Be sure to enter our latest Free Drawing. This week’s prize is an audiobook of Birdsongs, the first book in my friend Jason Deas’ excellent Benny James mystery series. To enter, all you have to do is click on this Free Drawing link or the tab at the top of this page and enter your name in the comments section at the bottom of that page (not this one). Only one entry per person per drawing please, and you must enter with your real name. To prevent spam or multiple entries, the names of cartoon or movie characters are not allowed. The winner will be drawn Sunday evening.

Thought For The Day – Once again, we come to the Holiday Season, a deeply religious time that each of us observes, in his own way, by going to the mall of his choice. – Dave Barry

Visit With Old Friends

 Posted by at 12:48 am  Nick's Blog
Nov 232017
 

Happy Thanksgiving, everybody. Whether you’re at home having a meal with family, sharing a meal with friends in an RV park, or are going out to dinner someplace, I hope you have a wonderful time. And I hope you take a moment or two to think about all that we have to be thankful for. There is a lot of division in our country right now, but no matter which side of the issues you are on, there is no denying the fact that we live in the greatest country in the world.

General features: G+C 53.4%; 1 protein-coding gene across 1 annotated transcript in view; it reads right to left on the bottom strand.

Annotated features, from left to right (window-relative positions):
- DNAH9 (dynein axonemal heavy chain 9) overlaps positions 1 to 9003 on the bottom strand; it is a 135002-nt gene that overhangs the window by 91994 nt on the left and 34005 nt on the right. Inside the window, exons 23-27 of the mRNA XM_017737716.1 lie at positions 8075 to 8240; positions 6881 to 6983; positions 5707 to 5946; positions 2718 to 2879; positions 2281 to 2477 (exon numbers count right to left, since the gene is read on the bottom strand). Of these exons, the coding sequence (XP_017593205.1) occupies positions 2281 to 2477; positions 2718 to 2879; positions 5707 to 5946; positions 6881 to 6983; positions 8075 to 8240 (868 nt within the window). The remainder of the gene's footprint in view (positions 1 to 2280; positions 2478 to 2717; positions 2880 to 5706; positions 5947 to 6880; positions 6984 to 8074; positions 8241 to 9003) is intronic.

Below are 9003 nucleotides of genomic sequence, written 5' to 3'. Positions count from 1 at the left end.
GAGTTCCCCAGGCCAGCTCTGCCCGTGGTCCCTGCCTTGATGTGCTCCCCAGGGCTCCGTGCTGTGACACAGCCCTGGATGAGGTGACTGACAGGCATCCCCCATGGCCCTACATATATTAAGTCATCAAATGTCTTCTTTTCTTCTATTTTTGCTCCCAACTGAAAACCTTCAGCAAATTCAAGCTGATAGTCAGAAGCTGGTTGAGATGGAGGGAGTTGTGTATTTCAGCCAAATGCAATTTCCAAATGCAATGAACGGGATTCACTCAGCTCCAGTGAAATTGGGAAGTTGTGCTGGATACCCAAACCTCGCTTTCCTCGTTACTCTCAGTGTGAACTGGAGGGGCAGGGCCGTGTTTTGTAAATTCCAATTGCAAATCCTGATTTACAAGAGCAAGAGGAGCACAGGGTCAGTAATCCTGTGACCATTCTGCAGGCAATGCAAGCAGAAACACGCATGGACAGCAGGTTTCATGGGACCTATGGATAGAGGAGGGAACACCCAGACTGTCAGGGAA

If there is one thing that Terry and I miss from our days as fulltime RVers, it is the opportunity to see so many of the friends that we made in the years we were roaming around the country from border to border and ocean to ocean.

Sometimes new fulltimers are afraid that they will not have any friends to connect with once they are out on the road but they quickly learn just the opposite. Before you know it you will have friends all over the place and you will be amazed how many times you will cross paths and unexpectedly meet up with somebody you met in a campground 1,000 miles away. Or how many friends you will see again at an RV rally. Not to mention the times you arrange to meet with somebody by email, on social media, or with a phone call.